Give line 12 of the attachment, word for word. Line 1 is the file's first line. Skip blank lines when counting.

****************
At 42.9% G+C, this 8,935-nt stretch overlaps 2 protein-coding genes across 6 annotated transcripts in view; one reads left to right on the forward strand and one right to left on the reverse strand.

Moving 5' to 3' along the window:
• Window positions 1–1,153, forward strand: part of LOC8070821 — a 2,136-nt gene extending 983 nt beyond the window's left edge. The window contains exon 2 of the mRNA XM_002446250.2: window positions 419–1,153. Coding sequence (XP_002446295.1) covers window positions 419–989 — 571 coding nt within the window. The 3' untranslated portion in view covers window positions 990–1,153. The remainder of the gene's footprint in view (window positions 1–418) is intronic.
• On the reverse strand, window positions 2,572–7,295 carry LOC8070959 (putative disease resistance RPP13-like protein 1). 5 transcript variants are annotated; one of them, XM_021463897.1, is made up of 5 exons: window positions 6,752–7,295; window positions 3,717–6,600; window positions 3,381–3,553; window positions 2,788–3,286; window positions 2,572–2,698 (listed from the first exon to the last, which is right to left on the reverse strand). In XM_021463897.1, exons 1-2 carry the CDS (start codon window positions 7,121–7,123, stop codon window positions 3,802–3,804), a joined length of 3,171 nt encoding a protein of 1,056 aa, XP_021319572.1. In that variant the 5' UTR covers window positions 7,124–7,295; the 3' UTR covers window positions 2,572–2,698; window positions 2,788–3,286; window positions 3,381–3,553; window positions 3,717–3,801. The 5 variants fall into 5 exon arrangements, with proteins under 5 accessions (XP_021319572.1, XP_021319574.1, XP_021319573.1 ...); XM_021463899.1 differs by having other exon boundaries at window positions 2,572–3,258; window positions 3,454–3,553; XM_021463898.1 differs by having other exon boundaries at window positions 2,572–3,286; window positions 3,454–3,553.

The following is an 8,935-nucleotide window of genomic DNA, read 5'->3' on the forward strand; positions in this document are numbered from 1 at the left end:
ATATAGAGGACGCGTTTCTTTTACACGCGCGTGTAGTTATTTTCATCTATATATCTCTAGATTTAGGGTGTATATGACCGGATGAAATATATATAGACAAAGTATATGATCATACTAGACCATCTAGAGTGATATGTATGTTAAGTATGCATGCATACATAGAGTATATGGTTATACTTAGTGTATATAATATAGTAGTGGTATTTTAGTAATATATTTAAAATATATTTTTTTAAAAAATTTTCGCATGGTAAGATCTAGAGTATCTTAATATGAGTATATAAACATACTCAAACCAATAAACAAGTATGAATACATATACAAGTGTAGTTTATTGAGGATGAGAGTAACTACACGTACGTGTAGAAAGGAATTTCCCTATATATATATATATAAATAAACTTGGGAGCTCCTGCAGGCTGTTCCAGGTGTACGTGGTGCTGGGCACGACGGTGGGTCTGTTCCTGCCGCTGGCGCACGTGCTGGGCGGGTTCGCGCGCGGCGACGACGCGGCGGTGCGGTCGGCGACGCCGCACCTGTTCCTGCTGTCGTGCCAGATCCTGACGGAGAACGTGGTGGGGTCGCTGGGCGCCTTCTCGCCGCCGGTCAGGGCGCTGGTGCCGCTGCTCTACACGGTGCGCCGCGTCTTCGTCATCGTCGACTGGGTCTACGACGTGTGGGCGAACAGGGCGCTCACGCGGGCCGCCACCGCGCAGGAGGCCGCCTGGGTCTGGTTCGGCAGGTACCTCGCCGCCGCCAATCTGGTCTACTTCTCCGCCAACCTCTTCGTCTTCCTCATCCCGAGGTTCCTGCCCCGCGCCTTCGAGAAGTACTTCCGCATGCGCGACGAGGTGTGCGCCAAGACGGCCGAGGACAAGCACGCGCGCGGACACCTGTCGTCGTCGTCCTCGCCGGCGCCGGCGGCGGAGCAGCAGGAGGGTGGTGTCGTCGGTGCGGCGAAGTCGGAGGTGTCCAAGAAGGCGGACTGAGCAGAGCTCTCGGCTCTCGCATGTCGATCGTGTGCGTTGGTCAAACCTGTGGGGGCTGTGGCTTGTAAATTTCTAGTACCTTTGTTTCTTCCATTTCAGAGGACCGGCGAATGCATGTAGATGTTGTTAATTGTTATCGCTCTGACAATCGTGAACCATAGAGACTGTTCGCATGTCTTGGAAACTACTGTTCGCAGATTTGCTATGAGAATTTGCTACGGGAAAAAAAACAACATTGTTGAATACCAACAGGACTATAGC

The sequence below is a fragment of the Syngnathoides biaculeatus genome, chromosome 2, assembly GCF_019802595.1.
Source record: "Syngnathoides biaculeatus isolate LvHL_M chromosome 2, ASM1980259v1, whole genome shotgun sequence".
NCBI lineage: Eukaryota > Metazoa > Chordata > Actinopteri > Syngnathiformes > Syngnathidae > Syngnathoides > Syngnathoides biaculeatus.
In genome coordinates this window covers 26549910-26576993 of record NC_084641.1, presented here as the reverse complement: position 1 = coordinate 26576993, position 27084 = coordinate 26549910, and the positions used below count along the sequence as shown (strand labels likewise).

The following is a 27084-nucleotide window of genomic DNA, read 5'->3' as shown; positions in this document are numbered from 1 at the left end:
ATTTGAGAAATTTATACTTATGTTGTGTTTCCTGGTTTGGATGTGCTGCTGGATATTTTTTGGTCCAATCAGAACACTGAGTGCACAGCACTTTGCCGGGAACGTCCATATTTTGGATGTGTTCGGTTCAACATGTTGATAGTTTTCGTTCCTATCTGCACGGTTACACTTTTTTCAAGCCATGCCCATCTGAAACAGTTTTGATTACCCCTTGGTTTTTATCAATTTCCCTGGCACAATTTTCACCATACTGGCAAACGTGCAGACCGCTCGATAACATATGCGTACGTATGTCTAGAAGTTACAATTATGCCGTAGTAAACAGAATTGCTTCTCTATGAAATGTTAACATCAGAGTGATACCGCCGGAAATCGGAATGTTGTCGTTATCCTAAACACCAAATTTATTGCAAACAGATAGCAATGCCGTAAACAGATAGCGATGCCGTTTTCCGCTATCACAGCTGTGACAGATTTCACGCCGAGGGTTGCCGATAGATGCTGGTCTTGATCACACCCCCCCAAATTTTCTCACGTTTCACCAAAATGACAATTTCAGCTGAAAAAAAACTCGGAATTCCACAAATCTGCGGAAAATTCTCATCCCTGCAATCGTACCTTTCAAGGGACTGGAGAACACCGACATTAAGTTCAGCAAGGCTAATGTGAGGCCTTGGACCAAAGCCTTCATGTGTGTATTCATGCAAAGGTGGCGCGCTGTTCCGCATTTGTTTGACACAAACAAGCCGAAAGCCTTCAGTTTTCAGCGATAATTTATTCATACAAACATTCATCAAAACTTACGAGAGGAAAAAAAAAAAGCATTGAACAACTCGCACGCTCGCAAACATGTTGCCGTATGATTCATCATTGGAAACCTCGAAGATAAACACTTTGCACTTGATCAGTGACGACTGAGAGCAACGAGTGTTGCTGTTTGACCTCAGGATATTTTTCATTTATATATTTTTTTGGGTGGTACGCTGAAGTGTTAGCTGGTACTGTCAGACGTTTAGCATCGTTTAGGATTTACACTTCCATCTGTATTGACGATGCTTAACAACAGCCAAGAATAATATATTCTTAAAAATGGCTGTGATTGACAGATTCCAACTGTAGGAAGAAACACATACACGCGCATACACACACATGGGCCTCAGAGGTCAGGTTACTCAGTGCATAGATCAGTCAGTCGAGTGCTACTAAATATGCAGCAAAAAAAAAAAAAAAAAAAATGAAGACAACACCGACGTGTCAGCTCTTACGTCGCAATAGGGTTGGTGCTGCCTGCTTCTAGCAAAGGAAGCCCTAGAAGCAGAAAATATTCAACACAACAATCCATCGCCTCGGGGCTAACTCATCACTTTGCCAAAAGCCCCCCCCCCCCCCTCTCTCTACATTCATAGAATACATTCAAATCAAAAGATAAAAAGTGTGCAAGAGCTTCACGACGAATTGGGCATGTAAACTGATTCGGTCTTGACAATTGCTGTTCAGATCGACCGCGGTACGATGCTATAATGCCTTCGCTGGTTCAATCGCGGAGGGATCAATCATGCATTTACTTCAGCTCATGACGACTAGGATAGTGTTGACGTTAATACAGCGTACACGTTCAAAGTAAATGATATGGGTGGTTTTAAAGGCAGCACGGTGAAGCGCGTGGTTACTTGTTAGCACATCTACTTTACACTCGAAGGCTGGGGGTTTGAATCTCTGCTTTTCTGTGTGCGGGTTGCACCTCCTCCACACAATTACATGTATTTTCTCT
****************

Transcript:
ATTTGAGAAATTTATACTTATGTTGTGTTTCCTGGTTTGGATGTGCTGCTGGATATTTTTTGGTCCAATCAGAACACTGAGTGCACAGCACTTTGCCGGGAACGTCCATATTTTGGATGTGTTCGGTTCAACATGTTGATAGTTTTCGTTCCTATCTGCACGGTTACACTTTTTTCAAGCCATGCCCATCTGAAACAGTTTTGATTACCCCTTGGTTTTTATCAATTTCCCTGGCACAATTTTCACCATACTGGCAAACGTGCAGACCGCTCGATAACATATGCGTACGTATGTCTAGAAGTTACAATTATGCCGTAGTAAACAGAATTGCTTCTCTATGAAATGTTAACATCAGAGTGATACCGCCGGAAATCGGAATGTTGTCGTTATCCTAAACACCAAATTTATTGCAAACAGATAGCAATGCCGTAAACAGATAGCGATGCCGTTTTCCGCTATCACAGCTGTGACAGATTTCACGCCGAGGGTTGCCGATAGATGCTGGTCTTGATCACACCCCCCCAAATTTTCTCACGTTTCACCAAAATGACAATTTCAGCTGAAAAAAAACTCGGAATTCCACAAATCTGCGGAAAATTCTCATCCCTGCAATCGTACCTTTCAAGGGACTGGAGAACACCGACATTAAGTTCAGCAAGGCTAATGTGAGGCCTTGGACCAAAGCCTTCATGTGTGTATTCATGCAAAGGTGGCGCGCTGTTCCGCATTTGTTTGACACAAACAAGCCGAAAGCCTTCAGTTTTCAGCGATAATTTATTCATACAAACATTCATCAAAACTTACGAGAGGAAAAAAAAAAAGCATTGAACAACTCGCACGCTCGCAAACATGTTGCCGTATGATTCATCATTGGAAACCTCGAAGATAAACACTTTGCACTTGATCAGTGACGACTGAGAGCAACGAGTGTTGCTGTTTGACCTCAGGATATTTTTCATTTATATATTTTTTTGGGTGGTACGCTGAAGTGTTAGCTGGTACTGTCAGACGTTTAGCATCGTTTAGGATTTACACTTCCATCTGTATTGACGATGCTTAACAACAGCCAAGAATAATATATTCTTAAAAATGGCTGTGATTGACAGATTCCAACTGTAGGAAGAAACACATACACGCGCATACACACACATGGGCCTCAGAGGTCAGGTTACTCAGTGCATAGATCAGTCAGTCGAGTGCTACTAAATATGCAGCAAAAAAAAAAAAAAAAAAAATGAAGACAACACCGACGTGTCAGCTCTTACGTCGCAATAGGGTTGGTGCTGCCTGCTTCTAGCAAAGGAAGCCCTAGAAGCAGAAAATATTCAACACAACAATCCATCGCCTCGGGGCTAACTCATCACTTTGCCAAAAGCCCCCCCCCCCCCCTCTCTCTACATTCATAGAATACATTCAAATCAAAAGATAAAAAGTGTGCAAGAGCTTCACGACGAATTGGGCATGTAAACTGATTCGGTCTTGACAATTGCTGTTCAGATCGACCGCGGTACGATGCTATAATGCCTTCGCTGGTTCAATCGCGGAGGGATCAATCATGCATTTACTTCAGCTCATGACGACTAGGATAGTGTTGACGTTAATACAGCGTACACGTTCAAAGTAAATGATATGGGTGGTTTTAAAGGCAGCACGGTGAAGCGCGTGGTTACTTGTTAGCACATCTACTTTACACTCGAAGGCTGGGGGTTTGAATCTCTGCTTTTCTGTGTGCGGGTTGCACCTCCTCCACACAATTACATGTATTTTCTCT